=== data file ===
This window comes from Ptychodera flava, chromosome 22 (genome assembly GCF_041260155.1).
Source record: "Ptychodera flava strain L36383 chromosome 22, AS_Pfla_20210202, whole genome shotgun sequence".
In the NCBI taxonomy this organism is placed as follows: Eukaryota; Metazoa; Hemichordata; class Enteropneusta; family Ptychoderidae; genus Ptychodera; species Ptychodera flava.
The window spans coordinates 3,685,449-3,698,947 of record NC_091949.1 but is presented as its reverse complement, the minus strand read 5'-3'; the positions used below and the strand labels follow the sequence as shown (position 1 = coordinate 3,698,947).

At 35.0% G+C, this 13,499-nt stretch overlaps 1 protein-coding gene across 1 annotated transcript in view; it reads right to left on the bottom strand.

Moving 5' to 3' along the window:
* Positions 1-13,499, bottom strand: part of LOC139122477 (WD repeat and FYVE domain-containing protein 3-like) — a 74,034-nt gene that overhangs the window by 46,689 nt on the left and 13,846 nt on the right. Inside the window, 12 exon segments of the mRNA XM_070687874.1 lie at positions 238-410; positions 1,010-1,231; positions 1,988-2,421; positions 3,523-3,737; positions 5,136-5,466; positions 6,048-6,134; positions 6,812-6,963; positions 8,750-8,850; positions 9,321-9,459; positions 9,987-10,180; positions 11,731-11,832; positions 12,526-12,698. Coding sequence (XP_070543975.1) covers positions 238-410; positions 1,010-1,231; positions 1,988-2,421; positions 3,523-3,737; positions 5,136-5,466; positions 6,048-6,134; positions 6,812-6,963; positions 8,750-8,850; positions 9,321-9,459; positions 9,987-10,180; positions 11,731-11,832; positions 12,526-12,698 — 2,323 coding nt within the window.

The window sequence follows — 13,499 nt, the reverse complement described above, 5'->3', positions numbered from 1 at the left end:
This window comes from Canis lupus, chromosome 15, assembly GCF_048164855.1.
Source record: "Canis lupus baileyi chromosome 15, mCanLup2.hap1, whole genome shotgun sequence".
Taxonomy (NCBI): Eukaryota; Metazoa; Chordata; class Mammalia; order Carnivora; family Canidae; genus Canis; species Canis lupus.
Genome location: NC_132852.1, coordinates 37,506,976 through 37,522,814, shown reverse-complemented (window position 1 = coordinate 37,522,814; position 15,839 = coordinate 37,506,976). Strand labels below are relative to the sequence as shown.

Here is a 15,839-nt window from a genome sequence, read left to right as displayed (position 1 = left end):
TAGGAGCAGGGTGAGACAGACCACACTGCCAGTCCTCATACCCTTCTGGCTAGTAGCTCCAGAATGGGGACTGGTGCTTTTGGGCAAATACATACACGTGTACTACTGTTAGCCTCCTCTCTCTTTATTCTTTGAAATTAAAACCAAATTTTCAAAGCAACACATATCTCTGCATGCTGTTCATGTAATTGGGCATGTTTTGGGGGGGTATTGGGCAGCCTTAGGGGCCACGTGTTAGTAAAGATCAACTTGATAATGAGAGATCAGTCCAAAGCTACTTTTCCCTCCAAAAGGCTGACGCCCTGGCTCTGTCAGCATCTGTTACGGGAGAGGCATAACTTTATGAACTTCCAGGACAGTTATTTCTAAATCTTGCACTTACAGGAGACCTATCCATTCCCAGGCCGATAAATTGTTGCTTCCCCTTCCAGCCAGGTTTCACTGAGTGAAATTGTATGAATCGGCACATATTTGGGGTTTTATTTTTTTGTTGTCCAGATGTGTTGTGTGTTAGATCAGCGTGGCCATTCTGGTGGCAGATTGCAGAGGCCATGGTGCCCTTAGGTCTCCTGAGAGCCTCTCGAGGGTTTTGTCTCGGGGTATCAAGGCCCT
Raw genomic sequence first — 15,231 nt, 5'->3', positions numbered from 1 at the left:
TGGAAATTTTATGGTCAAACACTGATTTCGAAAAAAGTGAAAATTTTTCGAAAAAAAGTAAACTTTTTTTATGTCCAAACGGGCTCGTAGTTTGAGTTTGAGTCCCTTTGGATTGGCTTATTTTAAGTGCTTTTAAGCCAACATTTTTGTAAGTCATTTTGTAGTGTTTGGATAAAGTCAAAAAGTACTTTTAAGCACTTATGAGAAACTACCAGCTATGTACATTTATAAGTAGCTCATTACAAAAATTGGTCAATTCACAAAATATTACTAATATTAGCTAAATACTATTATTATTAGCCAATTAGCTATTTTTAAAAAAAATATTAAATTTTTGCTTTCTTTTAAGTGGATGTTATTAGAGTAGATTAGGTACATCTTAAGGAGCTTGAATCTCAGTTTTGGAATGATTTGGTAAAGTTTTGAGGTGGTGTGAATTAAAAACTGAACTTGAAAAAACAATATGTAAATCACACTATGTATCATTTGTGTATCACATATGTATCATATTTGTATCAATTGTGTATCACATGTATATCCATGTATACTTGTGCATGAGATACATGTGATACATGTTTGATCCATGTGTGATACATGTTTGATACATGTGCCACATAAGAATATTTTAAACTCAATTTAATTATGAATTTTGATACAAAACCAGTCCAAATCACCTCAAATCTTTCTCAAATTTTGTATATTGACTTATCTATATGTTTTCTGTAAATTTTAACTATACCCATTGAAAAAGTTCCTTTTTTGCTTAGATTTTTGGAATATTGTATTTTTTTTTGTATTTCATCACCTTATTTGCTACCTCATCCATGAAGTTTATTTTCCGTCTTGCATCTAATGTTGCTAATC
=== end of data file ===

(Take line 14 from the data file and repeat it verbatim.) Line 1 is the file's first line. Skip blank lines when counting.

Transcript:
TAGGAGCAGGGTGAGACAGACCACACTGCCAGTCCTCATACCCTTCTGGCTAGTAGCTCCAGAATGGGGACTGGTGCTTTTGGGCAAATACATACACGTGTACTACTGTTAGCCTCCTCTCTCTTTATTCTTTGAAATTAAAACCAAATTTTCAAAGCAACACATATCTCTGCATGCTGTTCATGTAATTGGGCATGTTTTGGGGGGGTATTGGGCAGCCTTAGGGGCCACGTGTTAGTAAAGATCAACTTGATAATGAGAGATCAGTCCAAAGCTACTTTTCCCTCCAAAAGGCTGACGCCCTGGCTCTGTCAGCATCTGTTACGGGAGAGGCATAACTTTATGAACTTCCAGGACAGTTATTTCTAAATCTTGCACTTACAGGAGACCTATCCATTCCCAGGCCGATAAATTGTTGCTTCCCCTTCCAGCCAGGTTTCACTGAGTGAAATTGTATGAATCGGCACATATTTGGGGTTTTATTTTTTTGTTGTCCAGATGTGTTGTGTGTTAGATCAGCGTGGCCATTCTGGTGGCAGATTGCAGAGGCCATGGTGCCCTTAGGTCTCCTGAGAGCCTCTCGAGGGTTTTGTCTCGGGGTATCAAGGCCCT